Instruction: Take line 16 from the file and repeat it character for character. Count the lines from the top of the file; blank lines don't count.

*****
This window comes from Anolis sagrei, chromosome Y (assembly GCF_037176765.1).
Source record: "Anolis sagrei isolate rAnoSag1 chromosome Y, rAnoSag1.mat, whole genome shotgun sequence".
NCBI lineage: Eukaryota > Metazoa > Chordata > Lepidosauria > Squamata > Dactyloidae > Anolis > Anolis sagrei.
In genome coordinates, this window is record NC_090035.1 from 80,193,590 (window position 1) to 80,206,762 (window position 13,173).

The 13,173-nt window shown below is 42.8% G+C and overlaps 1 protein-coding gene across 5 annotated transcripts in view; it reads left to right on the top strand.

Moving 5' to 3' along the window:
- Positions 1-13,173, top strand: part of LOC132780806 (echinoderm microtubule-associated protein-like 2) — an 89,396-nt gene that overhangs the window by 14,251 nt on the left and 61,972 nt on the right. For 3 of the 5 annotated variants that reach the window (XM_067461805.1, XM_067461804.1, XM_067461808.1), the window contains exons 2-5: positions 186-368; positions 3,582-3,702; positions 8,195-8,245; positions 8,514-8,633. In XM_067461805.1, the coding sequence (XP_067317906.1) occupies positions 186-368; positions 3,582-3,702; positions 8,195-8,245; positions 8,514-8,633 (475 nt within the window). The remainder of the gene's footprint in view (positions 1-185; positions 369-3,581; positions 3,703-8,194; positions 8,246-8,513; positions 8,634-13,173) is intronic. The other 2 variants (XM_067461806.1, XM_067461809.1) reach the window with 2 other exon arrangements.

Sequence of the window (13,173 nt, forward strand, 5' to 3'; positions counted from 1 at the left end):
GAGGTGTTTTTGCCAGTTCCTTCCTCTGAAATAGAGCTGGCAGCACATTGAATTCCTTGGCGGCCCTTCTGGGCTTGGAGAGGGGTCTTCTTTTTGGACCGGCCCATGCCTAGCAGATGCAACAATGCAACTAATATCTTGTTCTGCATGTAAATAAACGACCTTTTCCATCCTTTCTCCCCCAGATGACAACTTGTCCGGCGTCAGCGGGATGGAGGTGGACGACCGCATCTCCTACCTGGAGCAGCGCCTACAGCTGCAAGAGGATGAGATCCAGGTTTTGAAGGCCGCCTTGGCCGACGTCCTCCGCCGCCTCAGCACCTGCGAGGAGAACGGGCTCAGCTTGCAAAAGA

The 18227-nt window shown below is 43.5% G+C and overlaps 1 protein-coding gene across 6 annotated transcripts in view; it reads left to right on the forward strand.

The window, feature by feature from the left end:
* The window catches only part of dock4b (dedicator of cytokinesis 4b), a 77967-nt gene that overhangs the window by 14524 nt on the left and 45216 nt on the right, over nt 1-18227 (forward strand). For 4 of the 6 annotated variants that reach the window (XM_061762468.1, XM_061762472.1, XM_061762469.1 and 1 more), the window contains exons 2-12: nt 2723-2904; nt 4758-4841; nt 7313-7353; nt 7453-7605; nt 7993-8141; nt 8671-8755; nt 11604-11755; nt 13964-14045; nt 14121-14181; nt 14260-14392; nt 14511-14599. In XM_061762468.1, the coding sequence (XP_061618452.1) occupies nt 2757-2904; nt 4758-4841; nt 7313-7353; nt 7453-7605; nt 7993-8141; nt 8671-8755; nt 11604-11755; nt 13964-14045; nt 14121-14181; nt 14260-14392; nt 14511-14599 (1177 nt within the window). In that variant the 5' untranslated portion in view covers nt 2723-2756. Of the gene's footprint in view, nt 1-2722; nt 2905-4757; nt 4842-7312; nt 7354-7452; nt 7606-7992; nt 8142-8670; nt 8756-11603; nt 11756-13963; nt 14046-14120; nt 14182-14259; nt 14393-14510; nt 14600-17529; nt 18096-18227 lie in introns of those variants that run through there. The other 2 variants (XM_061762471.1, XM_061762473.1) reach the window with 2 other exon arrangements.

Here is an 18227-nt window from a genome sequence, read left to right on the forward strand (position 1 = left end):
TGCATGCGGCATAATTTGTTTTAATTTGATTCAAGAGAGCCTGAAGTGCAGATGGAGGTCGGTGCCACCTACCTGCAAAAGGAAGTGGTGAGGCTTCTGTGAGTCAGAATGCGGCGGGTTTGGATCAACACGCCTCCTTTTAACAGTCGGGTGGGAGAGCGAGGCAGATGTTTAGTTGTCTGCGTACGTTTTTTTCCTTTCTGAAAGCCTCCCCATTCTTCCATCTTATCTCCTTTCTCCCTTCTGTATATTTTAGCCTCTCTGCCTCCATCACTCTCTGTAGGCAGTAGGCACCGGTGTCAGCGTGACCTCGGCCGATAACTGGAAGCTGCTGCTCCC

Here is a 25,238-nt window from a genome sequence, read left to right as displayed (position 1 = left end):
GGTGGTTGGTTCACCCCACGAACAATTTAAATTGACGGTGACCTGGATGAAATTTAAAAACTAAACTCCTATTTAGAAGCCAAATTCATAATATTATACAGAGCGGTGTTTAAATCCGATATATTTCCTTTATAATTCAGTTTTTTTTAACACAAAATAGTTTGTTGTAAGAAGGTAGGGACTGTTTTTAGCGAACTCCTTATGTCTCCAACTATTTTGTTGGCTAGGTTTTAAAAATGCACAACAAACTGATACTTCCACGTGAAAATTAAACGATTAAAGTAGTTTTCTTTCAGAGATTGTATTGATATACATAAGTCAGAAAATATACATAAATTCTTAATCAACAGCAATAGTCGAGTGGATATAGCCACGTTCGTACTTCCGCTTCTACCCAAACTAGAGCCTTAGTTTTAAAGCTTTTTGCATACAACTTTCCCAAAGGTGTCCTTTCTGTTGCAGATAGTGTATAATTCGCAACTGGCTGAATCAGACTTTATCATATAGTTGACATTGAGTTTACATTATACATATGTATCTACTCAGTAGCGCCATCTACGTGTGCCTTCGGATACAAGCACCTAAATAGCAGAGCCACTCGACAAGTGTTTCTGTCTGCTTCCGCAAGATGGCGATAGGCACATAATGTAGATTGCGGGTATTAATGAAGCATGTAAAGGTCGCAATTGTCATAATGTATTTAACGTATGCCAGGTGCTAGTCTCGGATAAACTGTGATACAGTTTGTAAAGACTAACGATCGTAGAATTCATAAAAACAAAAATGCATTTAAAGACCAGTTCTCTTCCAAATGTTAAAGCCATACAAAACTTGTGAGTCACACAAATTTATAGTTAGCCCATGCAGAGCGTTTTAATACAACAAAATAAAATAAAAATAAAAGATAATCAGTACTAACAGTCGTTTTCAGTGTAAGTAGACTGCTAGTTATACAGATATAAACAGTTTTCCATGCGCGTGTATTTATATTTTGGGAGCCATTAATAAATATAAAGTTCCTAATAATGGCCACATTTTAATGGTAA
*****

GGTGGTTGGTTCACCCCACGAACAATTTAAATTGACGGTGACCTGGATGAAATTTAAAAACTAAACTCCTATTTAGAAGCCAAATTCATAATATTATACAGAGCGGTGTTTAAATCCGATATATTTCCTTTATAATTCAGTTTTTTTTAACACAAAATAGTTTGTTGTAAGAAGGTAGGGACTGTTTTTAGCGAACTCCTTATGTCTCCAACTATTTTGTTGGCTAGGTTTTAAAAATGCACAACAAACTGATACTTCCACGTGAAAATTAAACGATTAAAGTAGTTTTCTTTCAGAGATTGTATTGATATACATAAGTCAGAAAATATACATAAATTCTTAATCAACAGCAATAGTCGAGTGGATATAGCCACGTTCGTACTTCCGCTTCTACCCAAACTAGAGCCTTAGTTTTAAAGCTTTTTGCATACAACTTTCCCAAAGGTGTCCTTTCTGTTGCAGATAGTGTATAATTCGCAACTGGCTGAATCAGACTTTATCATATAGTTGACATTGAGTTTACATTATACATATGTATCTACTCAGTAGCGCCATCTACGTGTGCCTTCGGATACAAGCACCTAAATAGCAGAGCCACTCGACAAGTGTTTCTGTCTGCTTCCGCAAGATGGCGATAGGCACATAATGTAGATTGCGGGTATTAATGAAGCATGTAAAGGTCGCAATTGTCATAATGTATTTAACGTATGCCAGGTGCTAGTCTCGGATAAACTGTGATACAGTTTGTAAAGACTAACGATCGTAGAATTCATAAAAACAAAAATGCATTTAAAGACCAGTTCTCTTCCAAATGTTAAAGCCATACAAAACTTGTGAGTCACACAAATTTATAGTTAGCCCATGCAGAGCGTTTTAATACAACAAAATAAAATAAAAATAAAAGATAATCAGTACTAACAGTCGTTTTCAGTGTAAGTAGACTGCTAGTTATACAGATATAAACAGTTTTCCATGCGCGTGTATTTATATTTTGGGAGCCATTAATAAATATAAAGTTCCTAATAATGGCCACATTTTAATGGTAA